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I stood back and looked at the painting with a critical eye. There was beauty in the scarlets and oranges that I’d thrown together with only one thing in mind. My temper, and my lust, all rolled into one. I’d purged every single painful thought in the creation, and I was exhausted. I picked up the onyx tube and squeezed out a considerable amount, then methodically painted over every line I had made. I wasn’t man enough to break it and throw it away, someone might see it, no, I had to make sure the creation was gone completely. Only when the entire canvas was pitch black did I take my artist’s knife and shred the whole thing. It would join the landscape that Elo had been so interested in.
But when I looked for the landscape, I couldn’t see it, and I knew that Elo had taken it with him.
Exhausted I slid down the wall and sat in the corner of my workshop, staring at the remains of tonight’s passionate assault on a canvas, and cursed myself for being stupid.
I wasn’t going to be able to pay my bills if I kept destroying canvases, and I really needed to get some sleep.
When I woke, curled like a pretzel on the floor, I ached everywhere, and the banging that pulled me from my dreams wasn’t letting up. At least I wasn’t suffering a vodka hangover, but my limbs felt heavy, and my head ached.
“Enough already,” I groused, as I scrambled to stand and all the blood rushed from my head. I swayed and gripped the nearest thing to steady myself; the empty easel with black paint drips on the side.
The banging was still happening, and I realized it wasn’t my head, but someone at the front door to the gallery. My gaze flicked to the clock; seven fifteen in the morning.
“We’re closed,” I called out as I neared the door, groaning when I saw Liam Collins standing in the snow and grimacing at me. Hell, where had that much snow come from? Last I saw it was more like icy rain, but now everything was bright white and sound muffled. I opened the door, and let him in.
“Jesus, Sam, you trying to kill me?”
I blinked away the confusion. “What?”
That was about as much as I could manage right now, and I realized I’d fucked up when my agent put his hands on his hips, all with pinched lips and more glaring.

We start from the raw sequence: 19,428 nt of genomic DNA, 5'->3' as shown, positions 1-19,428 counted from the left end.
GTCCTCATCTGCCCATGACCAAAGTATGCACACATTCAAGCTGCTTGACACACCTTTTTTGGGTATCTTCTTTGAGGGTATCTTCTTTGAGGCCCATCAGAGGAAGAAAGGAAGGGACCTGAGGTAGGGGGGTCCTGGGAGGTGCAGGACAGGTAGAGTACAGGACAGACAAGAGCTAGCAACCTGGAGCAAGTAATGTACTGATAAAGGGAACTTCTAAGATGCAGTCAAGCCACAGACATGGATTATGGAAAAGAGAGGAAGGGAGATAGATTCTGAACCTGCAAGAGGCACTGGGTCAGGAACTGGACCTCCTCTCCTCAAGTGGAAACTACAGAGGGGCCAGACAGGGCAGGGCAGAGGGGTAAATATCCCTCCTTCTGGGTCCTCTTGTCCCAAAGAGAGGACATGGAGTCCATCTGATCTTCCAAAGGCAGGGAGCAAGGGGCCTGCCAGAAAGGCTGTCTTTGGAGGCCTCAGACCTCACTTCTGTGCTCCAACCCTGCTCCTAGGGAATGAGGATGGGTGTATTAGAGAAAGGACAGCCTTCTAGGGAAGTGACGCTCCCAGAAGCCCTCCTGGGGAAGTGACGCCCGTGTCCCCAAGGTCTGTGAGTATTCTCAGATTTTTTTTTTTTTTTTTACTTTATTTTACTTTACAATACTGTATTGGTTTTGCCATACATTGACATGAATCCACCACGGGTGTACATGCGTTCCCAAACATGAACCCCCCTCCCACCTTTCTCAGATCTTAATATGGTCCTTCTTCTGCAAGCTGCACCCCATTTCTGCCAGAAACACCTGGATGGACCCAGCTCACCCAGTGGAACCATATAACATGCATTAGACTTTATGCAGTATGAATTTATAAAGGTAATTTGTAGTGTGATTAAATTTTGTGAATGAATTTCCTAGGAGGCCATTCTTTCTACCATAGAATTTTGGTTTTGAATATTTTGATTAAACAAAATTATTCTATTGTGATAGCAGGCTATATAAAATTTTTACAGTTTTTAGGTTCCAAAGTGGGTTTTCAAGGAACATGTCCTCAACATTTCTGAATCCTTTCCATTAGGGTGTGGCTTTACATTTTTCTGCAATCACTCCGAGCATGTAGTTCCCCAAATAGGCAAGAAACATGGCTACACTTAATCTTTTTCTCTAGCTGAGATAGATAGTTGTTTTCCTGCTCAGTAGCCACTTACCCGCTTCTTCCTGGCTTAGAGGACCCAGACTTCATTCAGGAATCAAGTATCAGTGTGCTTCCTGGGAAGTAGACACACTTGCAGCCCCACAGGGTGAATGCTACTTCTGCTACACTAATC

“You forgot didn’t you,” Liam snapped.
I could have defended myself, but genuinely I didn’t recall anything significant right now.
“The meeting? The buyer who’s only in town for one day. Like, today?”
I peered past him to the snow outside and frowned. “It’s snowing,” I said, helpfully.
“Snow doesn’t stop money being made, get a shower, you reek, and get dressed, I’ll make the coffee.” He barged past me and went through the gallery to the hallway, and I followed him up the stairs. He knew his way around my apartment, had spent enough time here with me in the beginning when I was starting out. He wasn’t just my agent, but a friend from my modeling days who looked out for me. I created the art; he sold the paintings. It was symbiotic.
The shower was hot, my small bedroom cold, and I dressed hurriedly, rubbing a towel over my hair and leaving it to dry naturally. It tended to curl at the ends, but I could sort that later. Because, for the life of me I couldn’t recall a market, or a buyer, or indeed anything business related at all.
I went into the kitchen, no more than a couple of steps away and found Liam in his usual position, sitting on the windowsill and staring out at the alleyway behind the gallery. He said it was his thinking space and had suggested at one time that I graffiti designs on the wall. He told me it didn’t matter what I did, because the building next door, an old mercantile, was destined for demolition in a couple of months.
I fell on the coffee with reckless abandon, burning my tongue and wincing, then I waited for Liam to explain what the hell I had missed.
“I emailed you,” he began.
I shrugged. “I don’t look at my emails.”
“I called you ten times.”
“I don’t carry my phone around much.”
“I left three voicemails.”
“I didn’t listen to them.”
He shook his head, but at least he smiled. “I know, which is why I am here three hours early to make sure you are up, dressed, coherent, and have the time to select some items from your collection to take to the meeting.
“Who is the buyer?”
“A consortium,” Liam sipped his coffee. “Art for a new office building or something.”
“Why aren’t they coming here?” The caffeine was doing its job, waking me up, and I waited for Liam to answer.
“He’s only in town for a day, and he has meetings, so we fit you in.”
I sighed. I wanted, one day, to be the kind of artist that people made appointments to visit with, but today was not that day.
“Okay, what is he looking for.”
“I was thinking some of your landscapes, the local ones, and maybe a couple of your abstracts. The company logo is dark red, so we start there.”
I should have kept last night’s mockery of a painting.
“Okay then, let’s do this.”
It was only when we were thirty minutes into wrapping and sorting that he stopped humming to himself and asked the question I’d been expecting.
“So this marriage thing? What the fuck, Sam?”
I wasn’t ready to talk about the wedding, but his question was enough for me to slip into thoughts of Elo again. Dark, brooding thoughts, about the bargain, and the loss, and the kind of idiot things we do to keep others safe and happy.
“Leave it, Liam,” I murmured. So, being one of the only people who’d known I had been with Elo, he backed off. Because he knew how much not being with Elo hurt me.
The meeting went well, I sold five paintings and gained commissions for another ten. All landscapes. All local scenes. I needed the money, but the landscapes I’d sold were from when I was happy and settled, out on my own and forging my way in the world.
Would I be able to create anything with love again?
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